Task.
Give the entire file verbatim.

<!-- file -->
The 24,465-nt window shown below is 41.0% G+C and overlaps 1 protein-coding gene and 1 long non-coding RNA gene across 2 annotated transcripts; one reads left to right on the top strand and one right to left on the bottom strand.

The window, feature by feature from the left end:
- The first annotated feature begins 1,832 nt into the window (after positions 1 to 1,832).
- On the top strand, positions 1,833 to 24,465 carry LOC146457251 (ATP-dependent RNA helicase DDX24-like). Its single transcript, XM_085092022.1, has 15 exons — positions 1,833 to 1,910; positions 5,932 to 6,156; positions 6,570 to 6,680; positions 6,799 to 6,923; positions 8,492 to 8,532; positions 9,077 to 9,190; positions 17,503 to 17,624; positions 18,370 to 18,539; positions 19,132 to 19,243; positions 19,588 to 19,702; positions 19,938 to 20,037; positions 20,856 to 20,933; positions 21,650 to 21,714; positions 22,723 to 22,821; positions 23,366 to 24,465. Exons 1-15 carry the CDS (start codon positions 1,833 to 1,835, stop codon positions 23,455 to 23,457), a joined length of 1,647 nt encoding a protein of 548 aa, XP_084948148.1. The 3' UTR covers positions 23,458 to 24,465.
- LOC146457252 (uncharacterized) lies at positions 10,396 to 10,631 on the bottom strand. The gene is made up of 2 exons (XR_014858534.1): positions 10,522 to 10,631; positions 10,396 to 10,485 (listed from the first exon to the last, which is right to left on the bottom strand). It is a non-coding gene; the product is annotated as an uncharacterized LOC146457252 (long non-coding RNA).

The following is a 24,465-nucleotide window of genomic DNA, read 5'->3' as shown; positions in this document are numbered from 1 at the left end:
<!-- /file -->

The 24,465-nt window shown below is 41.0% G+C and overlaps 1 protein-coding gene and 1 long non-coding RNA gene across 2 annotated transcripts; one reads left to right on the top strand and one right to left on the bottom strand.

The window, feature by feature from the left end:
- The first annotated feature begins 1,832 nt into the window (after positions 1 to 1,832).
- On the top strand, positions 1,833 to 24,465 carry LOC146457251 (ATP-dependent RNA helicase DDX24-like). Its single transcript, XM_085092022.1, has 15 exons — positions 1,833 to 1,910; positions 5,932 to 6,156; positions 6,570 to 6,680; positions 6,799 to 6,923; positions 8,492 to 8,532; positions 9,077 to 9,190; positions 17,503 to 17,624; positions 18,370 to 18,539; positions 19,132 to 19,243; positions 19,588 to 19,702; positions 19,938 to 20,037; positions 20,856 to 20,933; positions 21,650 to 21,714; positions 22,723 to 22,821; positions 23,366 to 24,465. Exons 1-15 carry the CDS (start codon positions 1,833 to 1,835, stop codon positions 23,455 to 23,457), a joined length of 1,647 nt encoding a protein of 548 aa, XP_084948148.1. The 3' UTR covers positions 23,458 to 24,465.
- LOC146457252 (uncharacterized) lies at positions 10,396 to 10,631 on the bottom strand. The gene is made up of 2 exons (XR_014858534.1): positions 10,522 to 10,631; positions 10,396 to 10,485 (listed from the first exon to the last, which is right to left on the bottom strand). It is a non-coding gene; the product is annotated as an uncharacterized LOC146457252 (long non-coding RNA).

The following is a 24,465-nucleotide window of genomic DNA, read 5'->3' as shown; positions in this document are numbered from 1 at the left end: